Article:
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It’s very hard for some people to compromise because they have no idea what compromise looks like. When some people hear the word “compromise,” all they hear is “I’m not going to get my way” or “surrender” or “go along to get along.” Indeed, even our language caters to the idea that compromise and concessions are inherently the short end of a long stick.

The dictionary definitions of compromise and concession (emphasis added):

Compromise a: settlement of differences by arbitration or by consent reached by mutual concessions b: something intermediate between or blending qualities of two different things

Concession 1a: the act or an instance of conceding (as by granting something as a right, accepting something as true, or acknowledging defeat) b: the admitting of a point claimed in argument 2: something conceded or granted: a: acknowledgment, admission b: something done or agreed to usually grudgingly in order to reach an agreement or improve a situation.

Just by examining these definitions, it’s easy to see why compromise can be so hard for us. No one wants to make any concessions. Concession means you went with the other guy’s wishes. The fact that there are mutual concessions in compromise is overshadowed by the fact that you have to make concessions.

Mr. Perfect and I were having one of our frequent discussions about marriage brought on by either the marriage and family workshop or some conversation he’d had with someone around that time, and while he was explaining this situation and the response, he said “that sounds like just giving in.”
When you know you are right, why should you “just give in” to get along? This is the central point that most people get stuck on as it relates to compromise. The thing is, the other person thinks they are right, too. Maybe they are; but then, maybe neither of you has it exactly right.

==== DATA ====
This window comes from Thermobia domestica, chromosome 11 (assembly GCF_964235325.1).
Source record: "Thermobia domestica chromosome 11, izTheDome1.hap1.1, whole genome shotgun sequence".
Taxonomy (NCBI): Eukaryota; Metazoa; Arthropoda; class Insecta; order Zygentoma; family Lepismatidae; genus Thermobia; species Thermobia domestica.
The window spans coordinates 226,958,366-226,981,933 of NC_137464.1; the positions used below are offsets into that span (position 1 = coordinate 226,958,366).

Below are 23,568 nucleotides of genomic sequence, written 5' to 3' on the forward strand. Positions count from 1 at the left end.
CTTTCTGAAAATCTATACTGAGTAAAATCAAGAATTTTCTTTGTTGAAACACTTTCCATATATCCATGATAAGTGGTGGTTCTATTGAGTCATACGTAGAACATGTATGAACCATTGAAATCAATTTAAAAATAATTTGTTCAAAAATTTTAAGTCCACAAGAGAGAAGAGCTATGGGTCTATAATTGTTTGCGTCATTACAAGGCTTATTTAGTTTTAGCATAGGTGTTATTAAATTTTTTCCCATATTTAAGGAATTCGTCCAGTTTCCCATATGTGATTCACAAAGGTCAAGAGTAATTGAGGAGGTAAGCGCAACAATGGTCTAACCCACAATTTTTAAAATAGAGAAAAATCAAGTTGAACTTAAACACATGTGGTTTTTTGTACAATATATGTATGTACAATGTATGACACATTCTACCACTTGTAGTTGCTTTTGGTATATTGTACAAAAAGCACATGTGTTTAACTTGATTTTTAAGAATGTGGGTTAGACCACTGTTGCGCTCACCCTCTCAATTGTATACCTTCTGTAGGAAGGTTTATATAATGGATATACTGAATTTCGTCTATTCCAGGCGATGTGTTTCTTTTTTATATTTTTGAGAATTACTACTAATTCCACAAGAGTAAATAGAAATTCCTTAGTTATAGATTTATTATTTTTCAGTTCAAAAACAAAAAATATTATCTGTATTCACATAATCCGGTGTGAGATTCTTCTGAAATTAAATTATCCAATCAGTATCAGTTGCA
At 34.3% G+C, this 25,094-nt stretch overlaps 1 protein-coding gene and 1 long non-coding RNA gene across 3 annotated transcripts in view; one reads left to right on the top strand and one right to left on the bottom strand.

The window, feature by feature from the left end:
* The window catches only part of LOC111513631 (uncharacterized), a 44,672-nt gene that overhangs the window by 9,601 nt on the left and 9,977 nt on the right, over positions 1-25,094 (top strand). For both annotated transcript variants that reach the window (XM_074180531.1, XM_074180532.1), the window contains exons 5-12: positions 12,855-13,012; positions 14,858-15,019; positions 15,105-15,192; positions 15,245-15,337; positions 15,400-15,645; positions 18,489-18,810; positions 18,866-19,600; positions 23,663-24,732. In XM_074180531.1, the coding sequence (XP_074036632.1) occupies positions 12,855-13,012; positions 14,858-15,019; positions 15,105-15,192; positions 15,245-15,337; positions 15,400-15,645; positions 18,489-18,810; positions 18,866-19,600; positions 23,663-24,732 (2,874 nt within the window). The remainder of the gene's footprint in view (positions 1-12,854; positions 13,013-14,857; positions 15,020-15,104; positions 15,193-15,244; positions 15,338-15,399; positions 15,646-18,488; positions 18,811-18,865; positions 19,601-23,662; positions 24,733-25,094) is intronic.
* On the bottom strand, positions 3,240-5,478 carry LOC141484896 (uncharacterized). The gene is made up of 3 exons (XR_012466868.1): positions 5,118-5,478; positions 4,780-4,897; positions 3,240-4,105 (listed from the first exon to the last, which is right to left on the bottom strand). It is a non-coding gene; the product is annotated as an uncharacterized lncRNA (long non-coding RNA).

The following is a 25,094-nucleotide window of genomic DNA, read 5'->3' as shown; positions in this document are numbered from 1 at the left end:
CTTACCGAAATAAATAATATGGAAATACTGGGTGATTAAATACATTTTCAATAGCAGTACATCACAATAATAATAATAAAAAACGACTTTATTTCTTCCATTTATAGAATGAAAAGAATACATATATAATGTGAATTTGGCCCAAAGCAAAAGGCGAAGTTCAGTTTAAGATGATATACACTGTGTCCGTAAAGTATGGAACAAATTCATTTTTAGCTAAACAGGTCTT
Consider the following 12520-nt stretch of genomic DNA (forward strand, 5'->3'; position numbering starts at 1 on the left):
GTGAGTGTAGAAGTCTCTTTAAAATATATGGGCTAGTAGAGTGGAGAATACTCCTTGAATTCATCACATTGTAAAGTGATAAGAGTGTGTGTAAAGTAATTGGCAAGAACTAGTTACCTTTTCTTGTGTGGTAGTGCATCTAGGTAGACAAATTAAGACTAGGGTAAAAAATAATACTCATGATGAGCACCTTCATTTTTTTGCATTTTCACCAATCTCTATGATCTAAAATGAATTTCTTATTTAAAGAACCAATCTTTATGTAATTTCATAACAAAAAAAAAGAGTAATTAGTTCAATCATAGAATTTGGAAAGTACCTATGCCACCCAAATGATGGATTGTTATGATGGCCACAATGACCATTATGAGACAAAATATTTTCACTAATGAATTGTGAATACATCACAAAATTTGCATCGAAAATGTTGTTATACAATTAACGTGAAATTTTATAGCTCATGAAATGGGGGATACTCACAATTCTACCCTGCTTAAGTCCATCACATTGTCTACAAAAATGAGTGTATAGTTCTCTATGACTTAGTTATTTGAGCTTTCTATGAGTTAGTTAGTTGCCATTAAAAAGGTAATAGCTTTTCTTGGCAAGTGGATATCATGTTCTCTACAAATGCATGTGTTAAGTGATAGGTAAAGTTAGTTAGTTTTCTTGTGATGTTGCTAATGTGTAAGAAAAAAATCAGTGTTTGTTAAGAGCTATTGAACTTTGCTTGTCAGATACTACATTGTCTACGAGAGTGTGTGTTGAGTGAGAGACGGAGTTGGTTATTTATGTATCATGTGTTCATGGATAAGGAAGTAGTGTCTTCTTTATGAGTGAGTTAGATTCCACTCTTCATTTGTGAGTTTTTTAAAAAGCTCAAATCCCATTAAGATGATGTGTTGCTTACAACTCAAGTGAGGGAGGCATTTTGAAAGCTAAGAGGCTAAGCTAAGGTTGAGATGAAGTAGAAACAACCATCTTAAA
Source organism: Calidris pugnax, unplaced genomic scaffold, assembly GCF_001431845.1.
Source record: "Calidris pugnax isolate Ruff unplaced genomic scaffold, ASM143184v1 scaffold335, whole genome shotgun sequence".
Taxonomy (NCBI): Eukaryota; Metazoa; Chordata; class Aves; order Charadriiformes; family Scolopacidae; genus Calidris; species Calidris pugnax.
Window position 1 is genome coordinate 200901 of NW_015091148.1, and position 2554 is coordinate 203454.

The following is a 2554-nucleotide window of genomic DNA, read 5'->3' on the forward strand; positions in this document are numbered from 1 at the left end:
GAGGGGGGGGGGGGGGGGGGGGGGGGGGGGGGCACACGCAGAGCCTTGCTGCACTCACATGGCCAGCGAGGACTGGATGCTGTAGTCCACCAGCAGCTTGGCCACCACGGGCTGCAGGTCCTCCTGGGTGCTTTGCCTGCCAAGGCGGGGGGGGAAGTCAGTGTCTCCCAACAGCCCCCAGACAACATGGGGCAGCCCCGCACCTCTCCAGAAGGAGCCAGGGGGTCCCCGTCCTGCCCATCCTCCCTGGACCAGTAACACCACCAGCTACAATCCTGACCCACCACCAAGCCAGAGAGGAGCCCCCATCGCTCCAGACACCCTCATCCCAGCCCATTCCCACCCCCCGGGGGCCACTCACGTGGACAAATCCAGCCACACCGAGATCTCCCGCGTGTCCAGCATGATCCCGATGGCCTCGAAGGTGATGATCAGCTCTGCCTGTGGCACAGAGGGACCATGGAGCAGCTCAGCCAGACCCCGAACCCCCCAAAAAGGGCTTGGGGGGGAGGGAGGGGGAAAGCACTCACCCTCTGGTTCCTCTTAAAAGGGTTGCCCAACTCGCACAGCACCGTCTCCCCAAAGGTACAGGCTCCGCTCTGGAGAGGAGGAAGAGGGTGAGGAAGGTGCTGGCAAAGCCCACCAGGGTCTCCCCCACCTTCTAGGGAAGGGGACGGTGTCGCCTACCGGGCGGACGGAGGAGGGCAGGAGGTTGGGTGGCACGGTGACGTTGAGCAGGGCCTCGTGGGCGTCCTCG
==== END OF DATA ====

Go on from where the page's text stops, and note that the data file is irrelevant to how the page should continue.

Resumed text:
Why is it so hard to admit that someone else may have a point? What makes it so difficult for us to concede on non-important issues in order to have what we really want? Simply put, it’s because we are selfish. We want everything to go our way every time. It’s a natural inclination, to want things to go the way we would have them to go; it’s just not possible all the time, especially when it comes to relationship.

We are all able to acknowledge that relationships are give and take. We feel, at the outset, that we are ready to give to our partner and accept in equal measure. We don’t think of having to compromise as a form of give in take initially. Most people are not only eager to concede to the whims of their mate, they don’t mind that what they want gets put on the back burner…until the relationship isn’t shiny and new anymore and they aren’t getting the same chemical pick me up from just being in their beloved’s presence. Our natural tendencies begin to reassert themselves (if we haven’t been the partner initially catered to). At some point, you begin to resent the fact that your partner seems to be taking for granted the ways in which you’ve considered them and made concessions for them that you didn’t really want to make. This feeling is very much magnified when the relationship ends. Many of us develop an attitude that we are out for what we can get for as long as we can get it as a result of such “callous treatment.”

I don’t believe it’s healthy for any relationship when all of the concessions are on one side. Relationships are supposed to teach us how to work cooperatively and grow with one another, not to cater to all of our wants and needs and feed our selfish tendencies.

Compromise is not about surrendering, being stepped on, or having your feelings and desires ignored. Neither is it about winning, beating someone, or being out to get all you can. It’s about putting the well being of the relationship going into the future about what you may want right now, of making any concessions you can in order to improve a situation or reach an agreement.

At some point, if you are going to be a “we” instead of a “me,” you are going to have to give up an “m” and acquire a “w.” You have to decide when that’s going to be. You also have to decide what’s worth fighting for and what to let go. If you aren’t ready to concede or compromise on anything, then you aren’t ready for any sort of real relationship.

Have you been in a relationship with someone who was unwiling to compromise? How did you learn to comprise? What’s something you’ve compromised on recently? I want to hear from you.